Evacuees make their way along a flooded street to retrieve some belongings from their homes on Monday, Apr. 29, 2019 in Ste.Marthe-sur-la-Lac, Quebec. (Ryan Remiorz/THE CANADIAN PRESS)

No respite from flooding in Quebec and Ontario, but waters begin to recede in New Brunswick

Thousands of people across Quebec and Ontario face flooding for several more days, while floodwaters in New Brunswick have finally begun to recede.

Authorities in southeastern Ontario along the border with Quebec are bracing for even more flooding as water level in Ottawa River are expected to crest on Tuesday or Wednesday.

Thousands of volunteers, residents and members of the Canadian Armed Forces are in a race against time to beef up the defences that protect their homes and property from rising waters, as flooding has already shut down roads and bridges and forced the evacuation of thousands of homes along the swollen river.

Further down the stream in Quebec, where Ottawa River flows into the Lake of Two Mountains, rising waters breached a natural dike in Sainte-Marthe-sur-le-Lac, a suburb west of Montreal on Saturday.

More than 5,000 residents of the lakeside municipality were forced to flee with nothing but clothes on their backs as flood waters rushed into their homes in a matter of minutes.

Another 1,500 people were forced from their homes the following day.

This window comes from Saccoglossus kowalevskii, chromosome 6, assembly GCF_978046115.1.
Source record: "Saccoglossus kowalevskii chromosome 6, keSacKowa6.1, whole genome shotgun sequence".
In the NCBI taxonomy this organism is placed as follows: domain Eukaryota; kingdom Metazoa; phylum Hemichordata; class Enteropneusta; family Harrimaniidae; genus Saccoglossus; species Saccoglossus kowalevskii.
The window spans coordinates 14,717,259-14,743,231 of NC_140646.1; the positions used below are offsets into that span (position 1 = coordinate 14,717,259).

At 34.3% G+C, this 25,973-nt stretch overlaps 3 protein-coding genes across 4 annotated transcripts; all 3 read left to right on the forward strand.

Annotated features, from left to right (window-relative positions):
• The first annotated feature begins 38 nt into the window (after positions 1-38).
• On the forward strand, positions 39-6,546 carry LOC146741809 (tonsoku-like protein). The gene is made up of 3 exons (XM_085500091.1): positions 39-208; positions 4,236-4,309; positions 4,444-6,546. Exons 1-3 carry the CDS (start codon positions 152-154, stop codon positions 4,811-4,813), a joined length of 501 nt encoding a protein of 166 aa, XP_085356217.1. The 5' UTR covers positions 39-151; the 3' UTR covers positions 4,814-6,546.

Quebec Public Security Minister Genevieve Guilbault said Monday that the floodwaters are holding stable, and expected to remain near their current levels for the next few days.

Quebec Provincial Police officers escort evacuees to retrieve belongings from their flooded homes on Monday, Apr. 29, 2019 in Ste.Marthe-sur-la-Lac, Quebec. (Ryan Remiorz/THE CANADIAN PRESS)

Throughout the province, 9,504 people have been forced from their homes, 6,422 houses have been flooded, while 3,488 houses have cut off from other areas because the roads are covered in water.

Meanwhile, floodwaters in New Brunswick are expected to begin to slowly recede in most areas, however, the water level in the St. John River from Fredericton to Saint John remains above flood stage.

The New Brunswick Emergency Measures Organization (NBEMO) urged residents along the Saint John River to continue to exercise caution. Several roads remain closed and cannot be used until they are cleared and reopened by officials. Drivers should continue to respect barricades, said Greg MacCullum, director of NBEMO.

Keith McKay and Dee Branston use a canoe to carry food to a house on Jarvis Street in Fredericton, New Brunswick on Friday Apr. 26, 2019. (Stephen MacGillivray/THE CANADIAN PRESS)

He also thanked volunteers and first responders who have lent a hand to those affected by the flooding.

“The community support we have seen since the start of this difficult event has been outstanding and all volunteers should be commended,” said MacCullum.

“I also want to thank the firefighters, police services, municipalities, Red Cross, Armed Forces, Coast Guard, Department of Fisheries and Oceans and all other organizations involved for their dedication to affected New Brunswickers.”

With files from CBC News

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